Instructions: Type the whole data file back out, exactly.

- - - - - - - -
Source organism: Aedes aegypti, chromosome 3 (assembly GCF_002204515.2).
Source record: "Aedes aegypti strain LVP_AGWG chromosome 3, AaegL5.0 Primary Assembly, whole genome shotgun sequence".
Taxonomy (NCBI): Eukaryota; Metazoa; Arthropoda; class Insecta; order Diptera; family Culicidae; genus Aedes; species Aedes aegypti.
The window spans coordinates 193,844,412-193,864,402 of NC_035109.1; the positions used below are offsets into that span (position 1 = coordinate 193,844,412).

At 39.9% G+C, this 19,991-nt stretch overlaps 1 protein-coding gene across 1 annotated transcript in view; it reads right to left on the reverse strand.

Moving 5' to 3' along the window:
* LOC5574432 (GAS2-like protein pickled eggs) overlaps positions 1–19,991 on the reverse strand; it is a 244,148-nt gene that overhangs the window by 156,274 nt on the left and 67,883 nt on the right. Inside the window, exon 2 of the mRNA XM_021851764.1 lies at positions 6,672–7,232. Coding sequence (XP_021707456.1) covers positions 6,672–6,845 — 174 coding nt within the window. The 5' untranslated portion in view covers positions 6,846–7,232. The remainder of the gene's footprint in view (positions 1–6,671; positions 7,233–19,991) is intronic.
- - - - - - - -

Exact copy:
Source organism: Aedes aegypti, chromosome 3 (assembly GCF_002204515.2).
Source record: "Aedes aegypti strain LVP_AGWG chromosome 3, AaegL5.0 Primary Assembly, whole genome shotgun sequence".
Taxonomy (NCBI): Eukaryota; Metazoa; Arthropoda; class Insecta; order Diptera; family Culicidae; genus Aedes; species Aedes aegypti.
The window spans coordinates 193,844,412-193,864,402 of NC_035109.1; the positions used below are offsets into that span (position 1 = coordinate 193,844,412).

At 39.9% G+C, this 19,991-nt stretch overlaps 1 protein-coding gene across 1 annotated transcript in view; it reads right to left on the reverse strand.

Moving 5' to 3' along the window:
* LOC5574432 (GAS2-like protein pickled eggs) overlaps positions 1–19,991 on the reverse strand; it is a 244,148-nt gene that overhangs the window by 156,274 nt on the left and 67,883 nt on the right. Inside the window, exon 2 of the mRNA XM_021851764.1 lies at positions 6,672–7,232. Coding sequence (XP_021707456.1) covers positions 6,672–6,845 — 174 coding nt within the window. The 5' untranslated portion in view covers positions 6,846–7,232. The remainder of the gene's footprint in view (positions 1–6,671; positions 7,233–19,991) is intronic.